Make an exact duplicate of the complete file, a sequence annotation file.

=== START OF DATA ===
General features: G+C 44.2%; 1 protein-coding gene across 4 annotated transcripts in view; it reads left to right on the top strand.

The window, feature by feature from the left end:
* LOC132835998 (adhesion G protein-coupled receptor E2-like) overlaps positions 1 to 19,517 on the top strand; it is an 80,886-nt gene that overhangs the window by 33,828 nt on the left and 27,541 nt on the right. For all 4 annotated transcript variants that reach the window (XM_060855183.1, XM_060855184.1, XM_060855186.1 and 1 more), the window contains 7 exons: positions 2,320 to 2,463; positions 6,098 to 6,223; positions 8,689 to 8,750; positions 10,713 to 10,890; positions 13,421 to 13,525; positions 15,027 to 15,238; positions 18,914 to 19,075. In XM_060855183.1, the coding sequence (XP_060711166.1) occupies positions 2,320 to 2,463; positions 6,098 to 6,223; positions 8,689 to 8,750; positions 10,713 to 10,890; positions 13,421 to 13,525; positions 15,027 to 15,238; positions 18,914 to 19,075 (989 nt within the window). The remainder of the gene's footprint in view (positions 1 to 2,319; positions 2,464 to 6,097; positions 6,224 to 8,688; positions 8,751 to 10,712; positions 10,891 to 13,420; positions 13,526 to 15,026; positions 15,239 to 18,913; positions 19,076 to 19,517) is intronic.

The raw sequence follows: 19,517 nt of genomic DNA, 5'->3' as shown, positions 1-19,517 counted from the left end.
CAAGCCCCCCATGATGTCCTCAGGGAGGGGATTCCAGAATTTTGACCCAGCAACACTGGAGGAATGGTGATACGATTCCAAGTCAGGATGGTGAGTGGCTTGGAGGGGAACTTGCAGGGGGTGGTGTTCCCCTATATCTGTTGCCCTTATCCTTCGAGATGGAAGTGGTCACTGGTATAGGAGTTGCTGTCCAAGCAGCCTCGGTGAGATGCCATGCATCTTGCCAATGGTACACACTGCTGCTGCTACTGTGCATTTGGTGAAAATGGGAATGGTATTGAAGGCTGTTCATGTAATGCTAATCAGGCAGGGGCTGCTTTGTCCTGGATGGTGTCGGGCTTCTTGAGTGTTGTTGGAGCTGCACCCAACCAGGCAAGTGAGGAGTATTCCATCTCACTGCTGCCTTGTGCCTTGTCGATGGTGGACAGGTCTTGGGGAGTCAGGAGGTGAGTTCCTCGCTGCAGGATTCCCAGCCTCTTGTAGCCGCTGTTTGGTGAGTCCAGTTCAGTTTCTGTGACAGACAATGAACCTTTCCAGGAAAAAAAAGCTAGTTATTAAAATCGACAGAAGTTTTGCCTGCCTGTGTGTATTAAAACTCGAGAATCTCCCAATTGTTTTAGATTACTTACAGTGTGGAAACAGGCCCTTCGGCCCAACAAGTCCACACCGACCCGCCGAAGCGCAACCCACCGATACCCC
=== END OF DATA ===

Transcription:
General features: G+C 44.2%; 1 protein-coding gene across 4 annotated transcripts in view; it reads left to right on the top strand.

The window, feature by feature from the left end:
* LOC132835998 (adhesion G protein-coupled receptor E2-like) overlaps positions 1 to 19,517 on the top strand; it is an 80,886-nt gene that overhangs the window by 33,828 nt on the left and 27,541 nt on the right. For all 4 annotated transcript variants that reach the window (XM_060855183.1, XM_060855184.1, XM_060855186.1 and 1 more), the window contains 7 exons: positions 2,320 to 2,463; positions 6,098 to 6,223; positions 8,689 to 8,750; positions 10,713 to 10,890; positions 13,421 to 13,525; positions 15,027 to 15,238; positions 18,914 to 19,075. In XM_060855183.1, the coding sequence (XP_060711166.1) occupies positions 2,320 to 2,463; positions 6,098 to 6,223; positions 8,689 to 8,750; positions 10,713 to 10,890; positions 13,421 to 13,525; positions 15,027 to 15,238; positions 18,914 to 19,075 (989 nt within the window). The remainder of the gene's footprint in view (positions 1 to 2,319; positions 2,464 to 6,097; positions 6,224 to 8,688; positions 8,751 to 10,712; positions 10,891 to 13,420; positions 13,526 to 15,026; positions 15,239 to 18,913; positions 19,076 to 19,517) is intronic.

The raw sequence follows: 19,517 nt of genomic DNA, 5'->3' as shown, positions 1-19,517 counted from the left end.
CAAGCCCCCCATGATGTCCTCAGGGAGGGGATTCCAGAATTTTGACCCAGCAACACTGGAGGAATGGTGATACGATTCCAAGTCAGGATGGTGAGTGGCTTGGAGGGGAACTTGCAGGGGGTGGTGTTCCCCTATATCTGTTGCCCTTATCCTTCGAGATGGAAGTGGTCACTGGTATAGGAGTTGCTGTCCAAGCAGCCTCGGTGAGATGCCATGCATCTTGCCAATGGTACACACTGCTGCTGCTACTGTGCATTTGGTGAAAATGGGAATGGTATTGAAGGCTGTTCATGTAATGCTAATCAGGCAGGGGCTGCTTTGTCCTGGATGGTGTCGGGCTTCTTGAGTGTTGTTGGAGCTGCACCCAACCAGGCAAGTGAGGAGTATTCCATCTCACTGCTGCCTTGTGCCTTGTCGATGGTGGACAGGTCTTGGGGAGTCAGGAGGTGAGTTCCTCGCTGCAGGATTCCCAGCCTCTTGTAGCCGCTGTTTGGTGAGTCCAGTTCAGTTTCTGTGACAGACAATGAACCTTTCCAGGAAAAAAAAGCTAGTTATTAAAATCGACAGAAGTTTTGCCTGCCTGTGTGTATTAAAACTCGAGAATCTCCCAATTGTTTTAGATTACTTACAGTGTGGAAACAGGCCCTTCGGCCCAACAAGTCCACACCGACCCGCCGAAGCGCAACCCACCGATACCCC